Republicans and Democrats have wasted little time trying to use the first federal government shutdown in a generation for political advantage ahead of next year's midterm elections, seizing on the plight of furloughed workers and shuttered government services to cast blame on each other.
A year out from Election Day and just days into the stoppage, the debate already is playing out in TV and radio ads in key congressional districts, newspaper editorials and fundraising pitches from campaign committees eager to pad their bank accounts early for 2014. And both sides are aggressively testing the political arguments they likely will try to make over the next year.
Republicans are trying to focus the nation's attention on President Barack Obama's health care law, which more Americans dislike than like. Republicans trying to derail or delay the law say it's Democrats who shut down the government by refusing to negotiate over the law.
"Instead of admitting Obamacare was a mistake, Democrats are insisting that Americans be forced into a government-run health care program they don't want," says a national television ad from the Senate Conservatives Fund, a GOP outside group.
Following Obama's lead, Democrats are telling voters that Republicans have been hijacked by extremists and the tea party, and have jeopardized the economy by trying to extract unprecedented demands before re-opening the government. They say if House Speaker John Boehner, R-Ohio, can't control his flock, Republicans can't be allowed to control the House.
"Speaker Boehner doesn't have the guts to put a clean bill on the floor to fund the government," says an ad that a liberal group, MoveOn.org, is airing on cable television. "Why? Because he's afraid of the tea party."
At this point, polls show more Americans blame Republicans for the shutdown than Obama and other Democrats. A CBS News poll conducted after the shutdown began Tuesday shows 44 percent of Americans blame Republicans, compared to 35 percent for Obama and Democrats. Nearly 1 in 5 says both sides share the blame.
Republican National Committee Chairman Reince Priebus brushes off the surveys, saying: "Governing by simply looking at daily tracking polls is probably not the right way to govern."
Some Republicans contend that as the shutdown drags on, the public will turn on Obama for refusing to negotiate on health care.
But Democrats are counting on this shutdown, like two that took place in the 1990s, to inflict damage on the Republican brand. They're hoping that could boost Democrats' prospects for reclaiming the House next year. Democrats need to gain 17 House seats for the majority in 2014, while Senate Republicans need to gain six seats to return to power.
Fueling the optimism: the Democratic National Committee said it raised $850,000 online in the 24 hours before the shutdown started - the party's best fundraising day since the 2012 election ended.
Martha McKenna, a former political director for the Democratic Senatorial Campaign Committee, said all Democrats have to do is point out how average Americans have sacrificed paychecks, childcare and vacations during the shutdown. She argues that message will work in rural, conservative-leaning states.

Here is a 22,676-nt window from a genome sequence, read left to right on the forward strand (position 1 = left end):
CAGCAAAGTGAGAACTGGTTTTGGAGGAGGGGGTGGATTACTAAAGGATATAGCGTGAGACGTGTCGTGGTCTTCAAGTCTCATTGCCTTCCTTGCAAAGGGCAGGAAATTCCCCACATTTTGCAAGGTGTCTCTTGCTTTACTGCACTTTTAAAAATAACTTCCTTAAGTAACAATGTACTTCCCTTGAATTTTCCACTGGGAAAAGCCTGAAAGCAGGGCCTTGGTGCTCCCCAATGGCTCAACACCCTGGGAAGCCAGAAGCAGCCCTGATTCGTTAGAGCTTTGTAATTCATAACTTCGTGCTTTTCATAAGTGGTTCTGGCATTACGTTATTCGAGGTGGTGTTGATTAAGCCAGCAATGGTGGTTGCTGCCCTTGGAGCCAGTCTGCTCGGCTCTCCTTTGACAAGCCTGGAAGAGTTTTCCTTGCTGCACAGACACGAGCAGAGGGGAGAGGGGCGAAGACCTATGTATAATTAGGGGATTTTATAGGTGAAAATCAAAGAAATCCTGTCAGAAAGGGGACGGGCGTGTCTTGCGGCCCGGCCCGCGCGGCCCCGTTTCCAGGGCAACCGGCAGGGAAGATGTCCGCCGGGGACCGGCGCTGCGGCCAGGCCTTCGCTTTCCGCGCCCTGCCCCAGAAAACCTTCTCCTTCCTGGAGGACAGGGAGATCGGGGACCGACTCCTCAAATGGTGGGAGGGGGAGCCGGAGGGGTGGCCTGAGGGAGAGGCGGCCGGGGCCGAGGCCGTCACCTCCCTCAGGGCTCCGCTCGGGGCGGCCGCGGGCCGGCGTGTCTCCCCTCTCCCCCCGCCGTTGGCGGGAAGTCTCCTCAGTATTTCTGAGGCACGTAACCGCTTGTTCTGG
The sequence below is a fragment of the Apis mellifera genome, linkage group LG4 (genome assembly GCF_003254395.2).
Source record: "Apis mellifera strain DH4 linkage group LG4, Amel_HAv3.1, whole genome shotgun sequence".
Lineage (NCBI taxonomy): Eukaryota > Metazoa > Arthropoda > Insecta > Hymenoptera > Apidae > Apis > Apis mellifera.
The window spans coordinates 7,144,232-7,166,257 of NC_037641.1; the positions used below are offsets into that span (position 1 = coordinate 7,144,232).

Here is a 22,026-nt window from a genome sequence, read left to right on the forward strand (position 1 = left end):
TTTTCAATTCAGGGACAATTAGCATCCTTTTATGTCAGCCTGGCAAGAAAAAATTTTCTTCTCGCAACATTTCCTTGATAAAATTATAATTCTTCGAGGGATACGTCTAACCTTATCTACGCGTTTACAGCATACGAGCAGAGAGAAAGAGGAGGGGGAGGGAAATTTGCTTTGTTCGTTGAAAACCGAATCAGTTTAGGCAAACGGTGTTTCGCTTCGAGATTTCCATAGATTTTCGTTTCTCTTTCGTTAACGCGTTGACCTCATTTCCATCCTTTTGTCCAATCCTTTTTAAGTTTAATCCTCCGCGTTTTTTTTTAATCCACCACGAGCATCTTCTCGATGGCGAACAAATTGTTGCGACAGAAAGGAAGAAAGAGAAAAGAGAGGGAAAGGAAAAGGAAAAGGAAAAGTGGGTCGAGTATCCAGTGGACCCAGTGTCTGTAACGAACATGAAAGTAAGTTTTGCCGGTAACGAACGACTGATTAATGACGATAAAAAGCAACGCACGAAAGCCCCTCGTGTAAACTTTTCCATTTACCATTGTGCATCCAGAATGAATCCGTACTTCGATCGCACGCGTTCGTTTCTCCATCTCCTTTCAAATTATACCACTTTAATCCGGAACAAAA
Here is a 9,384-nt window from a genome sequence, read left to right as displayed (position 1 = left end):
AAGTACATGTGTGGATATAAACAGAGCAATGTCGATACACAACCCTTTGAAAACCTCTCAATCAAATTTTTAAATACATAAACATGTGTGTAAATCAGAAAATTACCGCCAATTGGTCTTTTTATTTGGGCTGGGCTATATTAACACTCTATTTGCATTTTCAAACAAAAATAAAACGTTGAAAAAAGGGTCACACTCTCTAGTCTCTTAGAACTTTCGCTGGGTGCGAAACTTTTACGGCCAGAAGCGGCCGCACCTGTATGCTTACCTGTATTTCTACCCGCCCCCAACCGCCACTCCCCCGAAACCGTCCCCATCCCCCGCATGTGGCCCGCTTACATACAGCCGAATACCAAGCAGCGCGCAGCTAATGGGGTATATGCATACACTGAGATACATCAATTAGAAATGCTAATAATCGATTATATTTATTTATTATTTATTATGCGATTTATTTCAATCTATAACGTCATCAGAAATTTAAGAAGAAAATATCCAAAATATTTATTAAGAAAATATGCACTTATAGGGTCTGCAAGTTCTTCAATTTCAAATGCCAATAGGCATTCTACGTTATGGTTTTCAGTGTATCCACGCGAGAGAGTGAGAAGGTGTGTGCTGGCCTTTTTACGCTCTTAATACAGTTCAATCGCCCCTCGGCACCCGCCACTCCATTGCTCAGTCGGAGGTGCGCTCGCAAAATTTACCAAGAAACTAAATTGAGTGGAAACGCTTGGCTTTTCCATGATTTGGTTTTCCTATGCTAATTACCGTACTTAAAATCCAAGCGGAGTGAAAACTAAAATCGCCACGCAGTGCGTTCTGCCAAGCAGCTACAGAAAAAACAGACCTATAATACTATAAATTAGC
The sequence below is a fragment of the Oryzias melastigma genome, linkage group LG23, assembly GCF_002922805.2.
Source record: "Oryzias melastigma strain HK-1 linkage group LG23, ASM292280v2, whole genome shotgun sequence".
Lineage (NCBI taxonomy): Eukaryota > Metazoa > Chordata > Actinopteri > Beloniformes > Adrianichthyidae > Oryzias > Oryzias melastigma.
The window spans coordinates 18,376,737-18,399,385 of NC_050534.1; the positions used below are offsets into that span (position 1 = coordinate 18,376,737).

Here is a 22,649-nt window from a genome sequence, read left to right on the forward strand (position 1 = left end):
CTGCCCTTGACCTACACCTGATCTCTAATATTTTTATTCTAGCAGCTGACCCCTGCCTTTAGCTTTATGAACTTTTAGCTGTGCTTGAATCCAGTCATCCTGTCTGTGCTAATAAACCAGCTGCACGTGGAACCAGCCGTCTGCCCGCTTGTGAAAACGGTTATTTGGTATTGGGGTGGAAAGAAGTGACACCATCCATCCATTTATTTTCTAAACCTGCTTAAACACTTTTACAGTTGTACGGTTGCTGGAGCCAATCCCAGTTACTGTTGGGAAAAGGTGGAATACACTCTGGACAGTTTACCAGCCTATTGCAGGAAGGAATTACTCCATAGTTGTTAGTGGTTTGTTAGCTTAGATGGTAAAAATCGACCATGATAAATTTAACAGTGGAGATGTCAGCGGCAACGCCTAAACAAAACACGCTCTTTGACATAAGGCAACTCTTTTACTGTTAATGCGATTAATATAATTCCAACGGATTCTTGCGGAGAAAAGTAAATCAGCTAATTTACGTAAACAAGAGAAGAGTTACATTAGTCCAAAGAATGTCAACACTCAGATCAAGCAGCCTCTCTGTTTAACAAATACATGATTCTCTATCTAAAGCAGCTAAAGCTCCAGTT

"People are angry, they are frustrated and they are very well aware of how Republicans have taken this country to the brink," she said.
At the same time they're lobbing criticism at each other, Democrats and Republicans are trying to insulate themselves from attacks.
Republicans have pursued piecemeal legislation to re-open popular parts of government, like national parks and veterans services. They've also seized on Obama's assertion that he won't negotiate as evidence there's nothing more they can do. Obama signed legislation ensuring military members get paid during the shutdown, and his administration made provisions to allow veterans groups into the National World War II Memorial after the GOP used that issue to cudgel Democrats.
Meanwhile, outside groups allied with both parties are weighing in.
The Senate Conservatives Fund began airing national TV and radio ads targeting Democrats and Senate Majority Leader Harry Reid, D-Nev. That marked a change of course for the outside group, which traditionally has targeted Republicans it deems insufficiently conservative - including Senate Republican leader Mitch McConnell of Kentucky, who critics say has avoided pursuing a deal because he, too, faces a tea party challenge.
In the fight for control of the House, an outside Democratic group launched an ad Friday that shows footage of a baby crying while accusing Boehner of throwing a temper tantrum. House Majority PAC is also airing shutdown-themed ads against nine other Republicans it considers particularly vulnerable.
On the Republican side, the National Republican Congressional Committee is airing radio ads criticizing 10 House Democrats over the shutdown, saying they voted to protect health care subsidies for themselves and their staff. The list of targets reads like a catalog of the most endangered Democrats.
The shutdown has also become a significant issue in a competitive gubernatorial race in Virginia, which depends heavily on the federal government.
Republican Ken Cuccinelli accuses Democrat Terry McAuliffe of being part of Washington stubbornness that led to the shutdown, while McAuliffe is airing television ads linking Cuccinelli to Sen. Ted Cruz of Texas, a tea party Republican whom Democrats say has scared congressional Republicans out of compromising.
Scott Reed, who managed Republican Bob Dole's 1996 presidential campaign following two shutdowns, said the only clear way out for Republicans is through some type of "grand bargain" that includes increasing the debt ceiling - another looming deadline Congress must soon meet.
"The lesson from the last shutdown was that Republicans never had a real endgame," Reed said. "It's appearing to be deja vu all over again."